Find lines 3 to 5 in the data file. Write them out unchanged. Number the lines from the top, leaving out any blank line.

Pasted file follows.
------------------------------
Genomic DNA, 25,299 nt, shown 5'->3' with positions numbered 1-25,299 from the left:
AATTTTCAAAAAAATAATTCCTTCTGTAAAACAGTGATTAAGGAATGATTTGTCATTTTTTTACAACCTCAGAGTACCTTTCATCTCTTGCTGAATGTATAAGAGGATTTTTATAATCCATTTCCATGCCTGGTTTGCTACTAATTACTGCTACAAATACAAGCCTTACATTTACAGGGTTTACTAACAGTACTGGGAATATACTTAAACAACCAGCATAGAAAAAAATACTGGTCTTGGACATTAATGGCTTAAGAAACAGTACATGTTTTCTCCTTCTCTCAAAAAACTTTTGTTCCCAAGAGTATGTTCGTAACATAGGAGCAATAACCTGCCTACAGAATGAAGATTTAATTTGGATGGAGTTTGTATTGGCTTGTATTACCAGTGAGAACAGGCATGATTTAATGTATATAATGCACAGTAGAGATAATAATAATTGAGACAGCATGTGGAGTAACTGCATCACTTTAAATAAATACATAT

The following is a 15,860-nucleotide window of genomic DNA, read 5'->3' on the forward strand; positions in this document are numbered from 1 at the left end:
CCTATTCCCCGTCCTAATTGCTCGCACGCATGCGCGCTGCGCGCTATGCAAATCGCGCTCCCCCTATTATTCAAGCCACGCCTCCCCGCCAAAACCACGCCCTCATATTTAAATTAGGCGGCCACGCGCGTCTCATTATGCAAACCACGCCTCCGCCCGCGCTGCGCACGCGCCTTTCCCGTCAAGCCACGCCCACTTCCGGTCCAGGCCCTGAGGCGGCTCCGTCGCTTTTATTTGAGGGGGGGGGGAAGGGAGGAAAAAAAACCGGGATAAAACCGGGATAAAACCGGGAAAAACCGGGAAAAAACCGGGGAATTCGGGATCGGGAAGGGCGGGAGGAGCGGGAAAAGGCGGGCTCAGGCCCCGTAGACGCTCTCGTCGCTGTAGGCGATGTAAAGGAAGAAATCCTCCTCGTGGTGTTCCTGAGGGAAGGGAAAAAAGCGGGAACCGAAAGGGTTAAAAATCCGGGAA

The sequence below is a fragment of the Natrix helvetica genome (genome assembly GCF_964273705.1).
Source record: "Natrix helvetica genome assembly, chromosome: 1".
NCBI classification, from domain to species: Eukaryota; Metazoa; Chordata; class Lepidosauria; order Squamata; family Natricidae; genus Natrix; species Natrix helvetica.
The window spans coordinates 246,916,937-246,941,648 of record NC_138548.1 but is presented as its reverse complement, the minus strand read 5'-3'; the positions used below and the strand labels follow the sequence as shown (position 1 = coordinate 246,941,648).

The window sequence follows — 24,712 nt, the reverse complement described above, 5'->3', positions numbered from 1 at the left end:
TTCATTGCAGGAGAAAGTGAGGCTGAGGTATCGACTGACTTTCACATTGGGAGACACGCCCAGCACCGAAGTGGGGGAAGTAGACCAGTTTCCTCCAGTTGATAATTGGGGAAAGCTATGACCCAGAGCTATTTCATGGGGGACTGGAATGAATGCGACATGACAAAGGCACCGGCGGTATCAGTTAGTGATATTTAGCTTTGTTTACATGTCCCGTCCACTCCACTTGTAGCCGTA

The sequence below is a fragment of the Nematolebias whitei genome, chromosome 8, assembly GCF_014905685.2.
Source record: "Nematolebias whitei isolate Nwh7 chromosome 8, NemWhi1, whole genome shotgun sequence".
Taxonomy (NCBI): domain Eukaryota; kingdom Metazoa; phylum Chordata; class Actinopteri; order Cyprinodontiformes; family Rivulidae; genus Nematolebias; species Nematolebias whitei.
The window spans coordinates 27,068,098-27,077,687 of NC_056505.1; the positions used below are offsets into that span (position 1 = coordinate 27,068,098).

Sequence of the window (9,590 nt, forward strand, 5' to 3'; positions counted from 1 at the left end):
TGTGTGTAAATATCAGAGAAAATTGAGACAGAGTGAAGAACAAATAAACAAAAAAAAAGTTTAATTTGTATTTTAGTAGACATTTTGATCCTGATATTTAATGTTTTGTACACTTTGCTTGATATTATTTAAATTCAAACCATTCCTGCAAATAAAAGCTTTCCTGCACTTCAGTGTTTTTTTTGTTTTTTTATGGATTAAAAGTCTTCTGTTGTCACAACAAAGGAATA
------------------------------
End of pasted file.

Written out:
The following is a 15,860-nucleotide window of genomic DNA, read 5'->3' on the forward strand; positions in this document are numbered from 1 at the left end:
CCTATTCCCCGTCCTAATTGCTCGCACGCATGCGCGCTGCGCGCTATGCAAATCGCGCTCCCCCTATTATTCAAGCCACGCCTCCCCGCCAAAACCACGCCCTCATATTTAAATTAGGCGGCCACGCGCGTCTCATTATGCAAACCACGCCTCCGCCCGCGCTGCGCACGCGCCTTTCCCGTCAAGCCACGCCCACTTCCGGTCCAGGCCCTGAGGCGGCTCCGTCGCTTTTATTTGAGGGGGGGGGGAAGGGAGGAAAAAAAACCGGGATAAAACCGGGATAAAACCGGGAAAAACCGGGAAAAAACCGGGGAATTCGGGATCGGGAAGGGCGGGAGGAGCGGGAAAAGGCGGGCTCAGGCCCCGTAGACGCTCTCGTCGCTGTAGGCGATGTAAAGGAAGAAATCCTCCTCGTGGTGTTCCTGAGGGAAGGGAAAAAAGCGGGAACCGAAAGGGTTAAAAATCCGGGAA

The sequence below is a fragment of the Natrix helvetica genome (genome assembly GCF_964273705.1).